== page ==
The ones that are particularly said to be under pressure, and it seems that the goal is to blame it mostly on them are mostly members of the Participation Front, Mostafa Tajzadeh, Abdollah Ramezanzadeh, and Mohsen Aminzadeh, and Mohammad-Ali Abtahi, Vice President for Legal and Parliamentary Affairs of former president Khatami. God knows what they will be willing to do in order to get “confessions” from them. It’s just so stupid since everybody who has been to the rallies has says that they were not really planned ahead, only a time and venue had been announced ear-to-ear, email-to-email and the politicians were actually surprised by the number of people showing up.

What actually worries me most of all is the status of two other detainees that are also definitely under extreme pressure right now. One is Saeed Hajjarian one of the masterminds of the Iranian reform movement whose ideas were so dangerous for some that they assassinated him in 2000. He was shot in the head, the bullet miraculously went through his jaw and lodged in his neck, he survived, but permanent damage was done to parts of his brain and nervous system. He has problems with his movements, uses a wheelchair or walker, has trouble speaking, … he should constantly be under physiotherapy and other sorts of medical care. Not only is he being denied this in prison, but he is probably under mental and physical torture too.

The other person I am particularly concerned about is Ebrahim Yazdi. He is a great man, was the foreign minister in Mehdi Bazargan‘s government, the first after the revolution that was basically forced into resignation after 9 months (when the American embassy was attacked) because they were too calm and intelligent for the extreme revolutionary environment of those days. He has continued his civil activities all these years in Iran, although their party was branded “illegal” early on, they get a share of arrests, accusations, and insults no matter what is going on Iran. He is 78 years old now and has previously suffered from prostate cancer. He was detained from a hospital where he was either under observation or conducting some medical examinations. I have enormous respect for this man, and am very worried about him.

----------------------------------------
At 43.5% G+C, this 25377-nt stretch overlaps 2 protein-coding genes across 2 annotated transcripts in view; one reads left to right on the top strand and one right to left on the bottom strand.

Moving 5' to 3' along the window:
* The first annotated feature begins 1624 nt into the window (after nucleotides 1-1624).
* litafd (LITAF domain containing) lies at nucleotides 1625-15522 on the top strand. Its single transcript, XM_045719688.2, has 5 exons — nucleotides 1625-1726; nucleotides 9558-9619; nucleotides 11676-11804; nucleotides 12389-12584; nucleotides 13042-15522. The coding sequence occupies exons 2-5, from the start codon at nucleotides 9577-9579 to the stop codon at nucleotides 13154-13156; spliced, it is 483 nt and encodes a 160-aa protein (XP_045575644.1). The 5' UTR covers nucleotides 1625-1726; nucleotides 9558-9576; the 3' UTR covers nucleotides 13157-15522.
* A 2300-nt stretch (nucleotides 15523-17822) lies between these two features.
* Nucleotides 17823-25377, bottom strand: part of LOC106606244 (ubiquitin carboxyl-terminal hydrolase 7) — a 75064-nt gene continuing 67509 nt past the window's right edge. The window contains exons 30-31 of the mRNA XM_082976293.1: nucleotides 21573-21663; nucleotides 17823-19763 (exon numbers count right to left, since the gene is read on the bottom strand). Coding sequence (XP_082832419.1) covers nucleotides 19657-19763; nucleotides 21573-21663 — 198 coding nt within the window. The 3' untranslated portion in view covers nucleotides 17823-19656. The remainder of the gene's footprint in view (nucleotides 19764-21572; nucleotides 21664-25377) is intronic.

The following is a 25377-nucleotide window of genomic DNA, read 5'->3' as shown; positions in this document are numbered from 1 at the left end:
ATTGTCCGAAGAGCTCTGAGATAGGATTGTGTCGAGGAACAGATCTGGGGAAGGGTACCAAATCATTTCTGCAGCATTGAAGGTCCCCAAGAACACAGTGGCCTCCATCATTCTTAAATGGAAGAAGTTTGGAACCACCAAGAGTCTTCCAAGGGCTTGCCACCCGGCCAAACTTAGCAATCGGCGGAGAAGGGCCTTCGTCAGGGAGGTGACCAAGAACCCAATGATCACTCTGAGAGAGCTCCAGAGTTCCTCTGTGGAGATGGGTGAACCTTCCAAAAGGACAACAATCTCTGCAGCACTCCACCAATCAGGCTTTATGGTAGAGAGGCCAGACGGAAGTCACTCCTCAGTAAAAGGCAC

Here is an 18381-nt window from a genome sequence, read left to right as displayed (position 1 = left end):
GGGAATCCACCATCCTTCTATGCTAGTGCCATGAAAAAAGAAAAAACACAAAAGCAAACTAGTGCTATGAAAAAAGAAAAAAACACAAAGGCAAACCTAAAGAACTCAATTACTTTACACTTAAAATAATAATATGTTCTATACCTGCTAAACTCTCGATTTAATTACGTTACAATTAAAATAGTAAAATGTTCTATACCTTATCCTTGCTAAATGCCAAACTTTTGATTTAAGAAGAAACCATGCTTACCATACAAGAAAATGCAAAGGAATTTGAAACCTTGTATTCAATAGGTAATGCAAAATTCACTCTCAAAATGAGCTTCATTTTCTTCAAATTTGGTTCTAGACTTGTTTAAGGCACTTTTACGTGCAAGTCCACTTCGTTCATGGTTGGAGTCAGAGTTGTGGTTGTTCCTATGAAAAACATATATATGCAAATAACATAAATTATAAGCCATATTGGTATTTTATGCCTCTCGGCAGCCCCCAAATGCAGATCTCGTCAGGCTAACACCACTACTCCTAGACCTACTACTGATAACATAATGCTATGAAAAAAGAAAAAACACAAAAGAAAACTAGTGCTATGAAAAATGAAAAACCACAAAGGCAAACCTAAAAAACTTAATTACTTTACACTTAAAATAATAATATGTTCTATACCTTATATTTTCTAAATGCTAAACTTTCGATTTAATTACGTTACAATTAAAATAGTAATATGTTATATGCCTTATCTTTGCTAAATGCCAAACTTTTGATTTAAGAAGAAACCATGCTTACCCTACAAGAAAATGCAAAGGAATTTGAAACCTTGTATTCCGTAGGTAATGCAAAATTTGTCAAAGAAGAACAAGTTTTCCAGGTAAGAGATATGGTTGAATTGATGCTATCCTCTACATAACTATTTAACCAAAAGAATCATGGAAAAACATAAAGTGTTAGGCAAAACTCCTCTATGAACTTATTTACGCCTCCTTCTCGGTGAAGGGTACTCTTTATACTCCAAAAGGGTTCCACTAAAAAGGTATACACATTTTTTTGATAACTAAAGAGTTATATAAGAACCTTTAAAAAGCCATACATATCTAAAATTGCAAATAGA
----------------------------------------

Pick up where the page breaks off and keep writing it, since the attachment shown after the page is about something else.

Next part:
Amnesty international has also reported on these arrests here.

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I am waiting for ayatollah Khamenei to start his sermons at the Tehran Friday prayers right now.

Listening to any rhetoric from them, AN, anything from the Iranian state tv, … these days makes me sick, physically and psychologically. This speech will have a great impact on what course the events will take from now on, I really wish we would at least hear a change of tone today, but am not that hopeful. So I hope it would not be as I anticipate it. What I want to share now is how I feel right now.

Listening to this sort of rhetoric humiliates you, it’s lying to your face, making everything look upside-down. It not only disregards your intelligence, but you dignity. Now I feel that there is a blow on the way, and I have to take it, I prefer to listen than to remain guessing. It’s like knowing that someone will rape you, and that there will be nothing that you can do, you just have to take it.

I fight these feelings and overcome them each time, we will be persistent on what we want. We are not just taking it anymore, we are making our voices heard. But frankly it still doesn’t help me very much to not feel like this right now. I just have one question: